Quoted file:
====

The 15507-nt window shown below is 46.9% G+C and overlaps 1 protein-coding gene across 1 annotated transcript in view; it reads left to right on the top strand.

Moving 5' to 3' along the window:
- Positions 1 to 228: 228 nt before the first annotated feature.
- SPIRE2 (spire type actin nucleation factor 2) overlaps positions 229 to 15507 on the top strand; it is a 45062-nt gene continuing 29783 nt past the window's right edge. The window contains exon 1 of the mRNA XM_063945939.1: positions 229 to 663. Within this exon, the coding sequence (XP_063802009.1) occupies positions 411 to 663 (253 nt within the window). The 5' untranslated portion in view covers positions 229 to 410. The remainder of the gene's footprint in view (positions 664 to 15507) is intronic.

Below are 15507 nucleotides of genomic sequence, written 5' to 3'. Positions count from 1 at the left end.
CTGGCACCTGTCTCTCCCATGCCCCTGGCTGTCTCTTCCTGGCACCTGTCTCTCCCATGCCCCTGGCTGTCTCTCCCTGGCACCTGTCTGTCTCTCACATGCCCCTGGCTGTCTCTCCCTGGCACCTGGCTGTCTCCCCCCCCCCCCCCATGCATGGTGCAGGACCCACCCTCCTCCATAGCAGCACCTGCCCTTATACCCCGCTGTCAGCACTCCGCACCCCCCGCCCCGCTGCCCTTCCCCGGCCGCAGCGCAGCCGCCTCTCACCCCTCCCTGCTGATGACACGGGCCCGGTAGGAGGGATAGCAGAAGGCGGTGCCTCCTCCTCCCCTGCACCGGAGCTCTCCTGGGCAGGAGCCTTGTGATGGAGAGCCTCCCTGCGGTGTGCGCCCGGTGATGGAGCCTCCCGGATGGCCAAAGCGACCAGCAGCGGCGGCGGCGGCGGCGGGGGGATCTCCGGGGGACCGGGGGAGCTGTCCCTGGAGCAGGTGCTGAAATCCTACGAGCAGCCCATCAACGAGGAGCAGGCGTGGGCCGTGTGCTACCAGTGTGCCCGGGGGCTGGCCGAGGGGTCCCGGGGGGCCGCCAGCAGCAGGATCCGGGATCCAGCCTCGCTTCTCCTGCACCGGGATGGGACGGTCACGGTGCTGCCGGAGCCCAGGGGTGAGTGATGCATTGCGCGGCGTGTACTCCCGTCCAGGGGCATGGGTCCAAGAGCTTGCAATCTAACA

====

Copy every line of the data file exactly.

The 15507-nt window shown below is 46.9% G+C and overlaps 1 protein-coding gene across 1 annotated transcript in view; it reads left to right on the top strand.

Moving 5' to 3' along the window:
- Positions 1 to 228: 228 nt before the first annotated feature.
- SPIRE2 (spire type actin nucleation factor 2) overlaps positions 229 to 15507 on the top strand; it is a 45062-nt gene continuing 29783 nt past the window's right edge. The window contains exon 1 of the mRNA XM_063945939.1: positions 229 to 663. Within this exon, the coding sequence (XP_063802009.1) occupies positions 411 to 663 (253 nt within the window). The 5' untranslated portion in view covers positions 229 to 410. The remainder of the gene's footprint in view (positions 664 to 15507) is intronic.

Below are 15507 nucleotides of genomic sequence, written 5' to 3'. Positions count from 1 at the left end.
CTGGCACCTGTCTCTCCCATGCCCCTGGCTGTCTCTTCCTGGCACCTGTCTCTCCCATGCCCCTGGCTGTCTCTCCCTGGCACCTGTCTGTCTCTCACATGCCCCTGGCTGTCTCTCCCTGGCACCTGGCTGTCTCCCCCCCCCCCCCCATGCATGGTGCAGGACCCACCCTCCTCCATAGCAGCACCTGCCCTTATACCCCGCTGTCAGCACTCCGCACCCCCCGCCCCGCTGCCCTTCCCCGGCCGCAGCGCAGCCGCCTCTCACCCCTCCCTGCTGATGACACGGGCCCGGTAGGAGGGATAGCAGAAGGCGGTGCCTCCTCCTCCCCTGCACCGGAGCTCTCCTGGGCAGGAGCCTTGTGATGGAGAGCCTCCCTGCGGTGTGCGCCCGGTGATGGAGCCTCCCGGATGGCCAAAGCGACCAGCAGCGGCGGCGGCGGCGGCGGGGGGATCTCCGGGGGACCGGGGGAGCTGTCCCTGGAGCAGGTGCTGAAATCCTACGAGCAGCCCATCAACGAGGAGCAGGCGTGGGCCGTGTGCTACCAGTGTGCCCGGGGGCTGGCCGAGGGGTCCCGGGGGGCCGCCAGCAGCAGGATCCGGGATCCAGCCTCGCTTCTCCTGCACCGGGATGGGACGGTCACGGTGCTGCCGGAGCCCAGGGGTGAGTGATGCATTGCGCGGCGTGTACTCCCGTCCAGGGGCATGGGTCCAAGAGCTTGCAATCTAACA